Choosing the right hue isn’t just about trends or aesthetics – it can genuinely determine whether the right people engage with your brand or not, increasing the effectiveness of your marketing.
It’s a funny thing being a designer, sometimes. We make hundreds if not thousands of subliminal micro-decisions on a daily basis. Some are based on past experience, some on client preference, others on personal taste. Most are made on the fly, just small elements in the bigger picture. But right up there with image searches, choosing colours has to be one of the toughest tasks for a creative.
I mean, it’s never easy to make a decision – but choosing the right hue goes far deeper than simply picking a favourite colour (what’s yours?). And unlike interior design, it’s about much more then simply looking at what’s currently trending – see Canva’s 2019 colour trends report here.
But why is that?
The meaning of colour has been inspiring and baffling creative types for millennia. Artists, designers, engineers, architects and the like know full well that selecting the right colour can change perceptions, affect mood and even influence decisions. Quite how or why is beyond me, but it still fascinates me all the same.
How about interior design. If you need to sit in a room and work, apparently blue will make you more productive. So it can affect mood.
And it can convey meaning. In nature (as in informational signage) red is a warning. But use the right amount and it can focus the attention, stimulate the brain or even prompt action.
A powerful way to influence behaviour
If you need proof that choosing the right colour can affect decisions, just ask Google (see article here on NY Times). After settling on blue for their toolbar in 2009, they then went and tested 41 (forty one!) shades to find the most effective variant. The final choice reputedly garnered them an extra $200m in revenue. Wow. You could literally waste days looking at and testing variations of tints, tones and shades!
Given all this, it stands to reason that when it comes to branding, colour can make a huge difference to the appeal of your brand. And people really do remember colours – we love this exercise by Graham Smith from 2010 – how many brands can you recognise when a logo is reduced to just shapes and colours (see image below)?
Using colour to drive emotional connections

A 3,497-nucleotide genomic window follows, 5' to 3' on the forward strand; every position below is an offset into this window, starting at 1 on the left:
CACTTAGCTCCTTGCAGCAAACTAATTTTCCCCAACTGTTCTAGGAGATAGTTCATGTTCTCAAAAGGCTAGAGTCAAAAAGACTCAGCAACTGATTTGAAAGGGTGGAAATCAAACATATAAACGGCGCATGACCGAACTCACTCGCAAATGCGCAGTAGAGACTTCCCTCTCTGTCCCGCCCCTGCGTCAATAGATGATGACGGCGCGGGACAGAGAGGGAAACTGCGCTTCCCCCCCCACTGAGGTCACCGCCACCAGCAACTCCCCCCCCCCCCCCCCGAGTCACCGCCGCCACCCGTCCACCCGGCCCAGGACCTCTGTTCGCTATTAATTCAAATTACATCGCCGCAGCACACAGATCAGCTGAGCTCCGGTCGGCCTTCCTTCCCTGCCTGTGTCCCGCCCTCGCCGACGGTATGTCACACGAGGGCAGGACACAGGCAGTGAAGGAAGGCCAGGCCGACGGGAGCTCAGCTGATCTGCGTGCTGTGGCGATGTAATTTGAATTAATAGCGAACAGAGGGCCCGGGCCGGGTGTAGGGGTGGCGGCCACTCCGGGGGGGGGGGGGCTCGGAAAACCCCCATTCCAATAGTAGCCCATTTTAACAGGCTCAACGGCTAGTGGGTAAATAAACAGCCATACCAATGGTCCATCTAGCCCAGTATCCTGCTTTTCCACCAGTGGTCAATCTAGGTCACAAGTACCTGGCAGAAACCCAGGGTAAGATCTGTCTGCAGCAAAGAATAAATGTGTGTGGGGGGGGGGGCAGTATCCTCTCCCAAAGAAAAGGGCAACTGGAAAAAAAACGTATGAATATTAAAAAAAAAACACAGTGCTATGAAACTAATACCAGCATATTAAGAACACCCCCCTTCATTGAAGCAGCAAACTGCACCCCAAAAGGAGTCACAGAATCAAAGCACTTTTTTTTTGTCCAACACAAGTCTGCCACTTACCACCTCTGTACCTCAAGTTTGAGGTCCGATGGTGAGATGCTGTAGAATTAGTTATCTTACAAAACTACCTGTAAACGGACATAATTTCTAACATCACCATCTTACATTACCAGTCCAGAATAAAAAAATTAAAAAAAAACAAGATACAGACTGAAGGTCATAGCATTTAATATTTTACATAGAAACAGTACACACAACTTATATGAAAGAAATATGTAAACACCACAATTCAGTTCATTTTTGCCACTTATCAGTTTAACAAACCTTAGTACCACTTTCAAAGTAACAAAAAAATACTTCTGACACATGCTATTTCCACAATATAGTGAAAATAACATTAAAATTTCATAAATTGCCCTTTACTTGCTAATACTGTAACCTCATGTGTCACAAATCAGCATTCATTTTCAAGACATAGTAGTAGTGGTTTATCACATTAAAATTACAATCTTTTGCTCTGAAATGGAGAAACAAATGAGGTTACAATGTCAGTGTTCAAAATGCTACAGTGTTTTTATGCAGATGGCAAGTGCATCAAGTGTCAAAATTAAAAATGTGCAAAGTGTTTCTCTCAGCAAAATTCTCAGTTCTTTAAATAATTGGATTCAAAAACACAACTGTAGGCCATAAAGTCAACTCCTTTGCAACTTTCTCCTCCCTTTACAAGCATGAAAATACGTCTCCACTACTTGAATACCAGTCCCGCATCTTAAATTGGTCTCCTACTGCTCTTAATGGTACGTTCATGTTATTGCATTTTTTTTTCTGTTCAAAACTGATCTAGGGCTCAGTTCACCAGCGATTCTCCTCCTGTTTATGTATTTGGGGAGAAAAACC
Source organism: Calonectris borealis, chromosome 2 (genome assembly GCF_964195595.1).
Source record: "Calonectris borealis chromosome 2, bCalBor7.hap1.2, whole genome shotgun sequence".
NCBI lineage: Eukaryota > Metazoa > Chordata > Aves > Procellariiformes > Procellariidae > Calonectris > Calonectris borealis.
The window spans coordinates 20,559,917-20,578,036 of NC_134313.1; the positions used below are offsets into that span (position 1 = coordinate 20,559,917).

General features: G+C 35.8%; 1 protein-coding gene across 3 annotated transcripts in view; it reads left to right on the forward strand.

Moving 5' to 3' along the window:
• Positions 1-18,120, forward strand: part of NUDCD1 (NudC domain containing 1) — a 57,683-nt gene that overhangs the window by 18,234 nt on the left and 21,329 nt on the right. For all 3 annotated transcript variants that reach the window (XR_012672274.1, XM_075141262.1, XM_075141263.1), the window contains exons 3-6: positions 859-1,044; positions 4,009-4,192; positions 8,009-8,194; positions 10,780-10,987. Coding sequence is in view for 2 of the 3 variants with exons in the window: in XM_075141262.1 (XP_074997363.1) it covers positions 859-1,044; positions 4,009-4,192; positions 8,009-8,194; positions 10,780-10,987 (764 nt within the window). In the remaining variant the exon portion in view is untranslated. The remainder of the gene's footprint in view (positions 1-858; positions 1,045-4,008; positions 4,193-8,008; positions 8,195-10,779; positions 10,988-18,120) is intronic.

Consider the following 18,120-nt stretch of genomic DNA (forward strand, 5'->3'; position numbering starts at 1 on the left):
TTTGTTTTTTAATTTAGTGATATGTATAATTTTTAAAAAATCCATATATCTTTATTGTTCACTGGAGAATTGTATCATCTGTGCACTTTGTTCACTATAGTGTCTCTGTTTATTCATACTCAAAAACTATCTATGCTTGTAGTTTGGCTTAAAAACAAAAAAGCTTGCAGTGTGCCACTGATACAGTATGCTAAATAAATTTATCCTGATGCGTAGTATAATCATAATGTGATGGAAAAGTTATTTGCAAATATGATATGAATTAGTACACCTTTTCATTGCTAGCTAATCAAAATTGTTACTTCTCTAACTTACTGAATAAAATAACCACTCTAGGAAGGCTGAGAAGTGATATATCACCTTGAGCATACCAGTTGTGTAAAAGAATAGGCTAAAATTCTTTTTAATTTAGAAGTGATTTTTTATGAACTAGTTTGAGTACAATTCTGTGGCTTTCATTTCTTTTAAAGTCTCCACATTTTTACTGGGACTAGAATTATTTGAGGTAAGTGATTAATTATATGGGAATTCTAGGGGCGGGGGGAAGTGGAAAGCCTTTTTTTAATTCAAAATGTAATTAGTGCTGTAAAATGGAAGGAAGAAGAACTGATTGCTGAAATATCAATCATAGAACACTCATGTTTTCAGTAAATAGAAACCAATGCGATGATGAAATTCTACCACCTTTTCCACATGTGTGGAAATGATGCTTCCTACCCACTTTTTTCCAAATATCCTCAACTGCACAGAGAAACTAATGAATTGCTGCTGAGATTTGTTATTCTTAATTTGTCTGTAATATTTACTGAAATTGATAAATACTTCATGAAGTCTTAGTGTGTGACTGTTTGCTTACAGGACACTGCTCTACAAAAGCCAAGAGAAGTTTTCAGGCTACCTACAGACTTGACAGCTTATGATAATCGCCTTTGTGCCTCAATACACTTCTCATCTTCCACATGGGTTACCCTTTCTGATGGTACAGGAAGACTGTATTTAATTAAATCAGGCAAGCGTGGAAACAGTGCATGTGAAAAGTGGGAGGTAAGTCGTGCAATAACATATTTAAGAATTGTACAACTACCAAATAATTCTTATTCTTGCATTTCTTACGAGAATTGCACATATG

If you want a generally safe bet when it comes to a brand colour (you can then skip the rest of this article), blue is the world’s favourite colour (that’s according to YouGov).
Or if you fancy something different, there are some really big name brands who have very strong associations with colour you could learn from.
Cadbury’s own purple. Apparently that can convey luxury, creativity, mystery, sophistication or even royalty!
Coca Cola is red for youth, boldness, love, power, energy, passion and excitement. I doubt they chose it for the fact it represents aggression or danger anyway.
The choice is (mostly) yours
More often than not, the choice of colour is a legacy – and changing the colour of the logo might have a detrimental effect on brand recall or affinity. In most cases, we as designers have to delicately balance the logo or brand’s existing primary colour/s with a set of complimentary colours which won’t clash or dominate. Which is not as easy as it sounds. And of course it’s all affected by how much of each colour you use. Get the balance wrong and you could completely change the results you achieve.
The bottom line is that if you need to convey a deeper meaning, or connect with people in a certain mindset, you’ll need to look into colour psychology properly to make the best choices.
There are a tonne of resources, research and examples out there – WikiPedia is always a decent starting point. If you’re feeling lazy just google ‘colour meaning’ and have a look through the image results to get an overview. Canva wrote this article as a quick reference.
At the end of the day though, the decision is still ultimately one half subjectivity and one half instinct.